View Full Version : Pheonix-IV's Tips for DnD (Specifically DM's)

September 30th, 2008, 02:22
I made this post over on the Wizards forums in relation to somone who was having trouble with making their game interesting. I think it will also be relevant here, so here it is.

This sounds like a combination of bad encounter design and poor player design.

First up, i would like to make two points:

One: It is possible to 'min-max' (i hate that term) and still roleplay. Roleplaying does not immediately discount decent character design. And example would be my Kobold Rogue Kreet, who i really enjoyed roleplaying and made a brilliant backstory for him. He was also insanely mobile (with an action point he could move up to 14 squares in 1 turn if he was lucky, and 8 of those squares were shifts.) at level 4 and thanks to said mobility he could almost always have combat advantage and thus an inane damage output.

Two: Why is it surprising that in order to win in combat you need to have characters who are good at fighting? When i see people complaining about 'min-maxing' it puts me in the mind of somone putting an old man or a little girl into a boxing ring, and then complaining that they lost. Of course they lost, they're weaker than the boxer!

With that out of the way, i shall now do my best to analyse why you have a problem.

First up, an even level combat encounter should never take more than 3 - 4 rounds on average. I've run test encounters up to level 28, and they all averaged at 3 and a bit rounds to end. If your encounters are taking longer than 4 rounds on average, then you have a problem somewhere.

As we've already ascertained, your partys potential damage output is not as high as it could be, this in itself is not a problem, as it can be compensated for with good design and combat choices, which i'll now go onto.

Encounter design is a biggie. You as the DM are running a story for your players, as such you should be designing the encounters to be interesting. Sure i can just throw up a forest trail and have some random encounter pop up and attack, but that's probably going to get pretty boring pretty quickly. Instead you should put some thought into encounters, one game i'm running has two rangers (both with bow spec), a warlock, a laser priest and a fighter with some decent ranged abilities, so basically we have a mostly ranged party. As such, i've done alot of design (and redesign when i use WotC materials) to emphasize this. Many encounters involve some kind of high ground which gives a bonus to hit or damage, often i'll leave artillery creatures out as the high ranged power makes them very easy to kill, instead i try and put the players in positions where they have to avoid getting cornered, or need to block up a choke point. Interactive terrain such as ice, damaged cobbles, carnivorous flora ect all work together to make an encounter more interesting.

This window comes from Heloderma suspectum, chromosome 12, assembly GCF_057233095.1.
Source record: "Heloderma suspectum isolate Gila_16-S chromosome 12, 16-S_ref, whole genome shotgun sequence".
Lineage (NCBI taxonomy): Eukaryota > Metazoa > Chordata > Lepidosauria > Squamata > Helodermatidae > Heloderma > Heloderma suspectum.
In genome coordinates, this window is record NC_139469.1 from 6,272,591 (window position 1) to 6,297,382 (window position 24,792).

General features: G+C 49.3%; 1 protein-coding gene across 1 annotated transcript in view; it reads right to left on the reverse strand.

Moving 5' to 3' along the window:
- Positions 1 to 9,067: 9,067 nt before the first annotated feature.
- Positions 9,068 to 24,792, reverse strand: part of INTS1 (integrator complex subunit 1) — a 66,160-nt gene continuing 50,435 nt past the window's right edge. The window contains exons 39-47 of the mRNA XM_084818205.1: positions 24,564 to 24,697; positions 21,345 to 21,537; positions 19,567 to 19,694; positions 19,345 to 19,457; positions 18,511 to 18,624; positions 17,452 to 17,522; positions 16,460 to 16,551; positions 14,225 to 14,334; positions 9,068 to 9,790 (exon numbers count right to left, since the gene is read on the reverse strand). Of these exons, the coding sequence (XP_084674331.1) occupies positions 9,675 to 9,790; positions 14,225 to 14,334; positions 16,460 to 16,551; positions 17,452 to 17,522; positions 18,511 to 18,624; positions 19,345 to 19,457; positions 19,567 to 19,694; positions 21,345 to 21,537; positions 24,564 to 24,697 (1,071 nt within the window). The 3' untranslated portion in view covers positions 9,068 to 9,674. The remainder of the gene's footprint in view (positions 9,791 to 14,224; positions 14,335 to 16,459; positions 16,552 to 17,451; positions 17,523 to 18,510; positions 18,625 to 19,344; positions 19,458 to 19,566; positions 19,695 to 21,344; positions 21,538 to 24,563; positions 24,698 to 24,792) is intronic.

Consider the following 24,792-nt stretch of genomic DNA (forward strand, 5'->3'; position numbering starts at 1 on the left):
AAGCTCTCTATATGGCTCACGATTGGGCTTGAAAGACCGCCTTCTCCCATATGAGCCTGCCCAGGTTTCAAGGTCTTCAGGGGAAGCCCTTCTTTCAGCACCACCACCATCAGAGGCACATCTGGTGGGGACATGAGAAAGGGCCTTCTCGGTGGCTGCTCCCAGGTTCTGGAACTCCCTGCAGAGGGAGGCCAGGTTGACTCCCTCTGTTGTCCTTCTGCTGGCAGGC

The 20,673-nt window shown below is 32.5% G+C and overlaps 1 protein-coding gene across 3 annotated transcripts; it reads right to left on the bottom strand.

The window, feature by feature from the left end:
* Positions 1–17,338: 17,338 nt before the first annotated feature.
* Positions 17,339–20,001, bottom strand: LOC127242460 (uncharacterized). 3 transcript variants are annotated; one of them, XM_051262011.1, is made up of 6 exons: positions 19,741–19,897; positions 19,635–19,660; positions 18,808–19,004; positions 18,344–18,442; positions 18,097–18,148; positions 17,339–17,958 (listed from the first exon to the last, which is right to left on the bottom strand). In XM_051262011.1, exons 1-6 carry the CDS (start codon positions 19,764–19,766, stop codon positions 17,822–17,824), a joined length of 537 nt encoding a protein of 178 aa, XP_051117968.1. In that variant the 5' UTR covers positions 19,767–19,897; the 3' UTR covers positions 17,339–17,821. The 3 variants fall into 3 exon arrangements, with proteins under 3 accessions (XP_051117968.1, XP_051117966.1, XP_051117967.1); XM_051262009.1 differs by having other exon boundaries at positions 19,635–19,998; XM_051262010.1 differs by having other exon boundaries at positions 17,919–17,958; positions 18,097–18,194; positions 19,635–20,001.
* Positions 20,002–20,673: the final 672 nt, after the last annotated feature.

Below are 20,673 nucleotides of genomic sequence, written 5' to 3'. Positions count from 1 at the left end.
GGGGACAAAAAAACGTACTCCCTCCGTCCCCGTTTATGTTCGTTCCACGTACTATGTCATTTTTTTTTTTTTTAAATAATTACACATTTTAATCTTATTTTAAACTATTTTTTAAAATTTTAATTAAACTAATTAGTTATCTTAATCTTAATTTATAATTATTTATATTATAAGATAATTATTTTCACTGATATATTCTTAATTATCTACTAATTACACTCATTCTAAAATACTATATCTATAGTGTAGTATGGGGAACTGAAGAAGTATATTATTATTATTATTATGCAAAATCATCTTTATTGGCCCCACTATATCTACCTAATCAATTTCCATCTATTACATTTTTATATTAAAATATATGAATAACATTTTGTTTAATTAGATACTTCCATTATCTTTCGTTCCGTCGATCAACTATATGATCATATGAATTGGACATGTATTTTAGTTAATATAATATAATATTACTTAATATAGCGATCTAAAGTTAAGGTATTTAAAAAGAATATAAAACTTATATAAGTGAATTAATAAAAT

In general i apply a simple rule to all my encounters: What's the interesting thing that happens here? I try to have at least two interesting things in every encounter, an interesting thing can be anything from a lurker monster to a hidden trap to a magical glyph that gives a +1 to AC to some high ground that gives a +1 to hit on lower enemies to reinforcements and so on and so forth. Anything in the environment or the monsters which doesn't act as you might expect and does something different.
The DM's friend is a good thing to remember, add +1 (+2 in Paragon and +3 in Epic) to a given stat for whatever, it's enough to give the PC's a bit of an advantage (or the monsters if they're smart) without breaking the game.

The next important part about encounters is of course, monsters. The following sentance is in itself probably enough to turn your entire game around, especially if you have players who like heavy RP.


I cannot be any clearer than this, remember that your monsters are living beings too, roleplay them! Sure i can just take five Hobgoblins and throw them willy-nilly at my players, but that's no fun at all. It's much more entertaining when the monsters roleplay, maybe they shout tactics to each other, two attempt to push a character away from the rest so they can gang up on him, maybe another one calls out commands from the rear, and then when they're blooded they fall back and stage an ambush around the corner.

Think about it, how are these trained Hobgoblins going to react to two of their number getting killed while the players seem only marginally wounded? How would these untrained Goblins act differently? How about these religious fanatics or these wild animals? They're all going to do different things in different situations, work out what those things are in those situations, and then when those situations crop up, make them do those things!

The monsters should be as mobile as your players, if not more mobile, and they should act as living breathing creatures as well. Kobolds skitter between legs while shouting out orders in draconic and flee in terror at the first sign of serious resistance. Goblins dodge weapons and slide into new positions, giggling to themselves as they avoid even the strongest blow, but fleeing if things look like they're going badly. Hobgoblins line up and form an unbreakable phalanx while pushing slowly forward. An Ogre might go mad at the sight of blood and rampage through the Hobgoblin line, knocking Hobgoblins flying everywhere in it's charge to get at the PC's.

Make your monsters interesting, if they're just silent mindless things to get killed, then theres no fun at all in killing them. It's fun to fight with an opponant, somone who trades verbal insults, who searches for weaknesses and who reacts to your actions, it's not fun to fight a wooden dummy that just sits there. If your monsters are silently standing around attacking things, then they're no better than wooden dummies.

Finally, 4th edition puts alot more in the hands of the DM than 3.5 did. In 3.5 there were rules for everything, hell there were even rules for how to engage in sex (although that was a third party book). 4th takes a much simpler approach, 4th lets the DM do it.